Mental Health and the Modern Workplace

Photo of Raazi Imam

adult anger angryEach year suicide is said to take more lives than automobile accidents. The tragedies of Anthony Bourdain and Kate Spade earlier this year highlight the profound need for mental health awareness within our society.

As the rates of suicide have sharply risen in the U.S, mental illness should no longer be a taboo subject. It is highly important that we actively work to shift this archaic perception, now more than ever, and especially within the workplace.  

In light of this, I took it upon myself to email all Caiman Consultants. Why? Because in attempt to eliminate the stigma, I wanted them to know that mental health in the workplace does matter. I wanted them to know that Caiman is a culture that cares about how they are doing as human beings.

The ability to imagine how the world looks through the eyes of others is fundamental to being successful in navigating life. At work, we are often so focused on the task at hand that we forget that the people we are interacting with every day have real lives going on outside of work. We never know what someone may be going through at any given time.

While all of us are not trained and equipped to heal or help with mental illness, we are all equipped to show kindness and compassion. We are equipped to have an “open door” that stays open to those who need to express their hopes and concerns. We are equipped to foster an environment that checks in with how people are doing.

Letting an employee or coworker know they are heard doesn’t cost a thing. Big budget or small, or none at all, kindness and caring costs not one penny. And it can make all the difference in your day or the day of one of your colleagues.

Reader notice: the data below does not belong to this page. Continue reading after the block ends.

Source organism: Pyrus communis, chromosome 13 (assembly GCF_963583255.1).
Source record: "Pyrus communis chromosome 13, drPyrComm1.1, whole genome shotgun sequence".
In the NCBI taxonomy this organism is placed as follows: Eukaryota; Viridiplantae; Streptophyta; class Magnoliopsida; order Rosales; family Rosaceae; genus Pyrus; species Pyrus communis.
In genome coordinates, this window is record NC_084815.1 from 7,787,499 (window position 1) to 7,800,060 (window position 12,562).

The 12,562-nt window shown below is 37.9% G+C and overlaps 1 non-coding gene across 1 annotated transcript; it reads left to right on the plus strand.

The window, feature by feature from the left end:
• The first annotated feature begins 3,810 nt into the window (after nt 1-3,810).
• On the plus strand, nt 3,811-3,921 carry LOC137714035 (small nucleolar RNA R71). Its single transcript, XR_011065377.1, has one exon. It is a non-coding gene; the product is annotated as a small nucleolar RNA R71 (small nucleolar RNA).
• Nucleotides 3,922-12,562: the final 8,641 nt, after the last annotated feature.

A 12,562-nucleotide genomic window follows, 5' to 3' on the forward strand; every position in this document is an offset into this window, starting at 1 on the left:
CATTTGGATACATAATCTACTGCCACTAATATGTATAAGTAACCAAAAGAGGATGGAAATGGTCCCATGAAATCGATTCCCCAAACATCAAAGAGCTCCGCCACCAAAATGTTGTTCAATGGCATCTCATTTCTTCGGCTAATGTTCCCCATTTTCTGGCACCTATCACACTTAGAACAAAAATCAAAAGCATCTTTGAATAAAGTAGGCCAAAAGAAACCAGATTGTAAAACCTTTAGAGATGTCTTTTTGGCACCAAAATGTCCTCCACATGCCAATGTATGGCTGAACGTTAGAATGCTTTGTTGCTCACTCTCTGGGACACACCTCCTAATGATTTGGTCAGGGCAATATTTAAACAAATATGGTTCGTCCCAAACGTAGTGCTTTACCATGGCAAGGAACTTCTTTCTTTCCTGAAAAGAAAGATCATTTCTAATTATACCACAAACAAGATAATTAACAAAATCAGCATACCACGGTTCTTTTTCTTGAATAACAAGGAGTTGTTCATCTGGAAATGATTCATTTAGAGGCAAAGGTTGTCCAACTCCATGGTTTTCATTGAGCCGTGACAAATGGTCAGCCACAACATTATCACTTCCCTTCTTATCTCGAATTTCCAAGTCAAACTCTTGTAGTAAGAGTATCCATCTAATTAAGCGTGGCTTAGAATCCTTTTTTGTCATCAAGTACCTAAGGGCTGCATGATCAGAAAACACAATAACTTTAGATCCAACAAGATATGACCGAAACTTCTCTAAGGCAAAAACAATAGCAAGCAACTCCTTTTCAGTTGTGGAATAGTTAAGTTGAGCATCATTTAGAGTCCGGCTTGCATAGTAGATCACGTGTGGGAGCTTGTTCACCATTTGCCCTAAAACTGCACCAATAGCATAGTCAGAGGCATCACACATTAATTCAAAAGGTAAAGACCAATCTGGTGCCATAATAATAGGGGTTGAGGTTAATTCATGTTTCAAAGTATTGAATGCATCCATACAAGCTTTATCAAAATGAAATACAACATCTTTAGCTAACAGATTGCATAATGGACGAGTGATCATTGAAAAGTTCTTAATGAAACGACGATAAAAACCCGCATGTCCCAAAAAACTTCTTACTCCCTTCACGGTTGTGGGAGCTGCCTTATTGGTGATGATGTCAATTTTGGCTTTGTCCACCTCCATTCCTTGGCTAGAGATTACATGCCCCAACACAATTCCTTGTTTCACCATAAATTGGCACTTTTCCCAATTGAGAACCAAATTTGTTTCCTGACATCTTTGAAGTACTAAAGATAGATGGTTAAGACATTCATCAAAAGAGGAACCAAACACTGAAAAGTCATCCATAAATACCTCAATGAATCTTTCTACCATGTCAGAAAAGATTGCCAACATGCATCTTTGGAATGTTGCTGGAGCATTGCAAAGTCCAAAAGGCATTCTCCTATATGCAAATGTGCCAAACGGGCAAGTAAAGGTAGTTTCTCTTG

If you think mental health isn’t an issue in your workplace, take a look at these stats from the American Foundation For Suicide Prevention:

  • On average, there are 123 suicides per day in the United States.
  • The rate of suicide is highest in middle age white men.
  • 1 in every 25 of those adults will be so seriously impaired, that they are limited in the way they live their life on a daily basis.

18.5% of adults in the U.S. suffer from mental illness in any given year. Of that 18.5%, 9.8 million experience a serious mental illness that significantly interferes with one or more major life activities, including their jobs.

These numbers say a lot. They tell us we need to take mental health seriously.  They tell us we need to take our employees' mental state seriously.  Look around and evaluate how our employees are doing. Are they happy? Are they stressed? Angry? Depressed? Simply letting someone know you are there to talk is an effective first step.

While we may not have all the answers, while we may not be able to provide the exact solution, we can show we care. We can show that work isn’t just a place for task, but a place for human connection too.

And that human connection is the underlying fabric that creates great workplaces, long term relationships, and fulfilled lives. If you are in a business where people matter, this should matter to you.

If you are wondering whether or not mental health has an effect on the bottom line of business, consider this study from Salesforce, which found that "employees who feel their voice is heard at work are 4.6 times more likely to feel empowered to perform their best work." 

Foster that human connection aspect at work, and you’ll foster happier, engaged, high-performing employees.

If you or someone you know is struggling, there are resources out there.  As a starting point, reach out to your HR organization to learn what resources are available to you through your company.

Other resources exist as well:

  • The American Foundation for Suicide Prevention: 1-888-333-2377
  • The Suicide Prevention Hotline:  1-800-273-8255

Listen, Learn, Engage, and Care.  #CaimanLife